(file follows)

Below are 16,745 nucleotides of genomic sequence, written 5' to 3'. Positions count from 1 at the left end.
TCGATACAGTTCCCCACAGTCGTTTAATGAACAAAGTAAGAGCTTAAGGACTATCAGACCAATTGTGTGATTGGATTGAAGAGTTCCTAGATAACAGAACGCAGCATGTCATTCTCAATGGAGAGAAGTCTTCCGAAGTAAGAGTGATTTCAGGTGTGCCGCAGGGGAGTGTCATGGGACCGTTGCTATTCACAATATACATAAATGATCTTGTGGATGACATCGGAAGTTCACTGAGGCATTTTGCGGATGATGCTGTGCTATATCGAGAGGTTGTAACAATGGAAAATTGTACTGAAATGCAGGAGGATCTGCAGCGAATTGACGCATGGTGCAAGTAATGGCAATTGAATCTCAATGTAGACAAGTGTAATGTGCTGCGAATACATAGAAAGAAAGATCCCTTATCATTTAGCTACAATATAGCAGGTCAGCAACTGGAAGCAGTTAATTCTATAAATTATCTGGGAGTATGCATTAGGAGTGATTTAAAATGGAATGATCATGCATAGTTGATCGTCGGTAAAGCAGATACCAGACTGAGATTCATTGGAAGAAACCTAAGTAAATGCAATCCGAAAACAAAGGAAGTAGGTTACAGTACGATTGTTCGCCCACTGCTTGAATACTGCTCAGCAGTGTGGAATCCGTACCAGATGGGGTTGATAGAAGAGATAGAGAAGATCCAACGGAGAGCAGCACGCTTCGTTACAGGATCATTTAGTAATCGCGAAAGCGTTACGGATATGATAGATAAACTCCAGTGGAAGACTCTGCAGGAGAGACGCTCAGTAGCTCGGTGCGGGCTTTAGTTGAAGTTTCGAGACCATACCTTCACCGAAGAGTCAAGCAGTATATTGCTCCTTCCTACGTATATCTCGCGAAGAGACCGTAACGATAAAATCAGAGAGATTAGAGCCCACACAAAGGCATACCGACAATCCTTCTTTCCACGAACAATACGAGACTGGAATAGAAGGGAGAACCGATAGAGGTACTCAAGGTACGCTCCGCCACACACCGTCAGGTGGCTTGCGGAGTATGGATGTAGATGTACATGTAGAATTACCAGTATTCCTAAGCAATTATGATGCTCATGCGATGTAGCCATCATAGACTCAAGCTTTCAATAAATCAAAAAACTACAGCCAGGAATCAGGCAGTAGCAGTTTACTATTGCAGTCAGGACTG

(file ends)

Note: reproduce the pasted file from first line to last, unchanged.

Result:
Below are 16,745 nucleotides of genomic sequence, written 5' to 3'. Positions count from 1 at the left end.
TCGATACAGTTCCCCACAGTCGTTTAATGAACAAAGTAAGAGCTTAAGGACTATCAGACCAATTGTGTGATTGGATTGAAGAGTTCCTAGATAACAGAACGCAGCATGTCATTCTCAATGGAGAGAAGTCTTCCGAAGTAAGAGTGATTTCAGGTGTGCCGCAGGGGAGTGTCATGGGACCGTTGCTATTCACAATATACATAAATGATCTTGTGGATGACATCGGAAGTTCACTGAGGCATTTTGCGGATGATGCTGTGCTATATCGAGAGGTTGTAACAATGGAAAATTGTACTGAAATGCAGGAGGATCTGCAGCGAATTGACGCATGGTGCAAGTAATGGCAATTGAATCTCAATGTAGACAAGTGTAATGTGCTGCGAATACATAGAAAGAAAGATCCCTTATCATTTAGCTACAATATAGCAGGTCAGCAACTGGAAGCAGTTAATTCTATAAATTATCTGGGAGTATGCATTAGGAGTGATTTAAAATGGAATGATCATGCATAGTTGATCGTCGGTAAAGCAGATACCAGACTGAGATTCATTGGAAGAAACCTAAGTAAATGCAATCCGAAAACAAAGGAAGTAGGTTACAGTACGATTGTTCGCCCACTGCTTGAATACTGCTCAGCAGTGTGGAATCCGTACCAGATGGGGTTGATAGAAGAGATAGAGAAGATCCAACGGAGAGCAGCACGCTTCGTTACAGGATCATTTAGTAATCGCGAAAGCGTTACGGATATGATAGATAAACTCCAGTGGAAGACTCTGCAGGAGAGACGCTCAGTAGCTCGGTGCGGGCTTTAGTTGAAGTTTCGAGACCATACCTTCACCGAAGAGTCAAGCAGTATATTGCTCCTTCCTACGTATATCTCGCGAAGAGACCGTAACGATAAAATCAGAGAGATTAGAGCCCACACAAAGGCATACCGACAATCCTTCTTTCCACGAACAATACGAGACTGGAATAGAAGGGAGAACCGATAGAGGTACTCAAGGTACGCTCCGCCACACACCGTCAGGTGGCTTGCGGAGTATGGATGTAGATGTACATGTAGAATTACCAGTATTCCTAAGCAATTATGATGCTCATGCGATGTAGCCATCATAGACTCAAGCTTTCAATAAATCAAAAAACTACAGCCAGGAATCAGGCAGTAGCAGTTTACTATTGCAGTCAGGACTG